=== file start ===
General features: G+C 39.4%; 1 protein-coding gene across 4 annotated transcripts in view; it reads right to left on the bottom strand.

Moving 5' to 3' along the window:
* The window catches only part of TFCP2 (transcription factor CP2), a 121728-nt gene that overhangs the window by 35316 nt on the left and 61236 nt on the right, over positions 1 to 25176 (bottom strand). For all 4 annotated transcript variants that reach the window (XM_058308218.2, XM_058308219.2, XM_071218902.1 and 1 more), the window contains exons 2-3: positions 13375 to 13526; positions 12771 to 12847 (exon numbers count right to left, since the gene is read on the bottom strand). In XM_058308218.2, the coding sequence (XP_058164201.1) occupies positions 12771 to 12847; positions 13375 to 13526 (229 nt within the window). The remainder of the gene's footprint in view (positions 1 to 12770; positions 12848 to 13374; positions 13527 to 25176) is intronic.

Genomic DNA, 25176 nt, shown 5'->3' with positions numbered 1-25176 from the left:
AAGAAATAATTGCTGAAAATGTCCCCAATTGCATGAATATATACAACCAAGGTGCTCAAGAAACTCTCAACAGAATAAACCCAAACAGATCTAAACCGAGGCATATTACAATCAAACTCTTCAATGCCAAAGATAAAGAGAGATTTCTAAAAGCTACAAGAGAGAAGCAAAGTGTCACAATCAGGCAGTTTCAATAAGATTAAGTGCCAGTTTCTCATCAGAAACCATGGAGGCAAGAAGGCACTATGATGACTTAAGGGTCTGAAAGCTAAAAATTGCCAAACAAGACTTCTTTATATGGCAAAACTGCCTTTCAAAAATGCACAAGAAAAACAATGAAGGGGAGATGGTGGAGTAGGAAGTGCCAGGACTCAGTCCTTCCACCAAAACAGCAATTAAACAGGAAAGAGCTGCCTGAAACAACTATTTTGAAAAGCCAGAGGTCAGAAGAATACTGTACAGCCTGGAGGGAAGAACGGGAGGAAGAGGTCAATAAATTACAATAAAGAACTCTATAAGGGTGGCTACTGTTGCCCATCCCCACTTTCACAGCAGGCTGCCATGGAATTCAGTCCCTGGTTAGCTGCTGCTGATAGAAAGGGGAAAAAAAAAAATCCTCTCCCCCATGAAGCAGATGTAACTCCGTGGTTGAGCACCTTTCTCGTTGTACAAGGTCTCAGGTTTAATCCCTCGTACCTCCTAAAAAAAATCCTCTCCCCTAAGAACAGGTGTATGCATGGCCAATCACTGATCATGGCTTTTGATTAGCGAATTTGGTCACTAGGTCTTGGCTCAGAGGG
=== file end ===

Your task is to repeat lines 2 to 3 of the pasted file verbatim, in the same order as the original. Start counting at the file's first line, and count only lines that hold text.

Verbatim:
Moving 5' to 3' along the window:
* The window catches only part of TFCP2 (transcription factor CP2), a 121728-nt gene that overhangs the window by 35316 nt on the left and 61236 nt on the right, over positions 1 to 25176 (bottom strand). For all 4 annotated transcript variants that reach the window (XM_058308218.2, XM_058308219.2, XM_071218902.1 and 1 more), the window contains exons 2-3: positions 13375 to 13526; positions 12771 to 12847 (exon numbers count right to left, since the gene is read on the bottom strand). In XM_058308218.2, the coding sequence (XP_058164201.1) occupies positions 12771 to 12847; positions 13375 to 13526 (229 nt within the window). The remainder of the gene's footprint in view (positions 1 to 12770; positions 12848 to 13374; positions 13527 to 25176) is intronic.